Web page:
article on GPLv3, Linux kernel, and Devices Rigged to Malfunction
ben at benfinney.id.au
Sun Oct 22 22:44:12 UTC 2006
On 22-Oct-2006, Alex Hudson wrote:
> On Fri, 2006-10-20 at 20:08 +0100, Ciaran O'Riordan wrote:
> > Option #2 is market pressure, which is a much more difficult. Our
> > job would be much easier if our kernels were GPLv3'd [...]
> I'm not sure it would make much difference.
> The kernel is currently GPL'd, yet it doesn't encourage people to write
> free software drivers. Whether or not NVidia/ATI's system for writing
> non-free drivers is technically legal I don't know, but it seems no-one
> with affected copyrights cares enough to do much about it.
Greg Kroah-Hartman, at least, is talking about the presumed illegality
of non-free drivers in Linux at every opportunity. (Why he's not
chosen to take legal action against infringers, I'm not sure.)
> OpenBSD seem to have been measurably more successful in opening up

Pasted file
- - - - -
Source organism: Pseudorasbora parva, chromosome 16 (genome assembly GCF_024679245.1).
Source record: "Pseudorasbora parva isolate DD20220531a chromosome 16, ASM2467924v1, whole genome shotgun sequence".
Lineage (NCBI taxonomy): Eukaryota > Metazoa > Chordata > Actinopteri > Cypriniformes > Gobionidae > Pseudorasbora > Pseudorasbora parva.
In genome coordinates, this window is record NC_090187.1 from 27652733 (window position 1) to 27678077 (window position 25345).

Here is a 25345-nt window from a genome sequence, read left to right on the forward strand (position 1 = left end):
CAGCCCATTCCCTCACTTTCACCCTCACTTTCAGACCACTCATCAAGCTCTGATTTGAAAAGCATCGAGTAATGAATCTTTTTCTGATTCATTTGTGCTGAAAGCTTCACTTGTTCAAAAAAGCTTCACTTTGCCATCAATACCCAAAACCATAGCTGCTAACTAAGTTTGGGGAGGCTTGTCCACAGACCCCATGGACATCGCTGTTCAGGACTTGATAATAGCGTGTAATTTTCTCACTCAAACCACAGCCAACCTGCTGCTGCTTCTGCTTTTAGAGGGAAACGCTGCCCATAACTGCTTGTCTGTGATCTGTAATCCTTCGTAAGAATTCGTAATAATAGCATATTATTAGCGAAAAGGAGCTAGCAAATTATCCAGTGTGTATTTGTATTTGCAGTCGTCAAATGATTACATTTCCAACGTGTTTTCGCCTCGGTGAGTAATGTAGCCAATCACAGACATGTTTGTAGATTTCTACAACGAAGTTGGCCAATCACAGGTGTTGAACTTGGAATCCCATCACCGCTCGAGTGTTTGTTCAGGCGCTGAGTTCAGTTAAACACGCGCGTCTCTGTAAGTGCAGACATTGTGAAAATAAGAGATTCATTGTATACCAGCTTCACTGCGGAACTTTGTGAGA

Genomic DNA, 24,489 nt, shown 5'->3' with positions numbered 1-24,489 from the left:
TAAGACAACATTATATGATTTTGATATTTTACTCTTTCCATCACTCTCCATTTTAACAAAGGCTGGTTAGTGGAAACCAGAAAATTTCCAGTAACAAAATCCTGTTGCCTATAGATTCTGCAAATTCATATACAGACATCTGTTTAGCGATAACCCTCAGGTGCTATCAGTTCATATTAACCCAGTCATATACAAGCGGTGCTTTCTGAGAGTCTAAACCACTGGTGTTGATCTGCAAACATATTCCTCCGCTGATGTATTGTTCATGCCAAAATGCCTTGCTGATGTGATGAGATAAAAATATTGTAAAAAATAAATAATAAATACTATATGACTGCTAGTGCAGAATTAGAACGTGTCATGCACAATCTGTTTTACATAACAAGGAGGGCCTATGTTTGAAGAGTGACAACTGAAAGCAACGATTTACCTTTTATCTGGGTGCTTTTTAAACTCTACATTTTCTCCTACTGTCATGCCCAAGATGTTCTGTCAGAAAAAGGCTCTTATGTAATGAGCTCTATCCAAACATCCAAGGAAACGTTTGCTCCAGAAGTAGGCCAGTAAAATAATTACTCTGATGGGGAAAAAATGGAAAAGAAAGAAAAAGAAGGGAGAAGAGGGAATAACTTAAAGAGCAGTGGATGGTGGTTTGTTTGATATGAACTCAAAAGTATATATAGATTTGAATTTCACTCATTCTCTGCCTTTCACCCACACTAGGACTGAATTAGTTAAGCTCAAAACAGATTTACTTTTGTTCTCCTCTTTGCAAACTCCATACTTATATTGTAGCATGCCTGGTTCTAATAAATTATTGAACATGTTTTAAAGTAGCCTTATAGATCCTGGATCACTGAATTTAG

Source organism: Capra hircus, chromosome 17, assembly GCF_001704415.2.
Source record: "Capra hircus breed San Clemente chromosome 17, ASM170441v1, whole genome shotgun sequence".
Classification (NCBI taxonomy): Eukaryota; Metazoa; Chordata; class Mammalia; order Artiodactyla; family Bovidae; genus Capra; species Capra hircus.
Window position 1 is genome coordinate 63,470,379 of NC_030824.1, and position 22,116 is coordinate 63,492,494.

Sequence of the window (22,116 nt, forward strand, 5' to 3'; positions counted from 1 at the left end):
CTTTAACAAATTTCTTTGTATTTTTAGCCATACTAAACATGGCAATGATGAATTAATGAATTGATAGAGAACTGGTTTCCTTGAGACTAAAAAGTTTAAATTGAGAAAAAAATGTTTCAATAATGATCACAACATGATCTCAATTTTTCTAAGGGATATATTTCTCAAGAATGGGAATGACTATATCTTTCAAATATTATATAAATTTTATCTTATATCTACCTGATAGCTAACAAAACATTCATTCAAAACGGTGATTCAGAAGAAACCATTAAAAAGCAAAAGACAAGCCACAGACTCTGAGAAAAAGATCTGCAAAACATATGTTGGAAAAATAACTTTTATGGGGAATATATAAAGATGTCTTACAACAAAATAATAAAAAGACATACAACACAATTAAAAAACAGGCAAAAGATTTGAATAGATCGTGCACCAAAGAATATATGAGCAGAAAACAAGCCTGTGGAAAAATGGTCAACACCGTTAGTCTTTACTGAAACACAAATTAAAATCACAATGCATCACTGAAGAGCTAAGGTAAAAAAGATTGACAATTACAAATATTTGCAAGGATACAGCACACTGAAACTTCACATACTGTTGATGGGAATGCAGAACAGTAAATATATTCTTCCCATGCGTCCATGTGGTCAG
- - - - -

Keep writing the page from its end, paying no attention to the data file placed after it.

> wireless drivers than Linux, and their license doesn't even require
This is true. You are probably right that the effectiveness of free
software copyright holders in getting free driver information from
vendors is more to do with personal attributes than kernel copyright
> I also worry that a lot of GPL violation appears to be in the embedded
> arena. It's unlikely that a new GPL version would increase compliance in
> and of itself, and I would suspect that un-Tivo-ising something after
> the fact may or may not be possible.
A consistent history of copyright violation lawsuit wins against these
infringers would educate the individual vendors involved, and would
send a clear message. I can't imagine a successful prosecution result
that didn't include cessation of distribiting infringing works as part
of the judgement.
> There is a limit to which you can use copyright on a work to govern
> precisely how it gets used (hence the pro-DRM laws).
How it gets *used*, no. But copyright is, and has been from the
beginning, all about governing how one can *derive* and *distribute*
works, which is what we're discussing here.
Don't make the mistake that the Linux developers are making: of saying
the term "use" for the action of distributing a derived work. That's
both counter-intuitive to how most people think about software use,
and conflates acts that are strongly governed by copyright with acts
that are not. Best to keep them distinct.
\ "We have to go forth and crush every world view that doesn't |
`\ believe in tolerance and free speech." -- David Brin |
Ben Finney <ben at benfinney.id.au>
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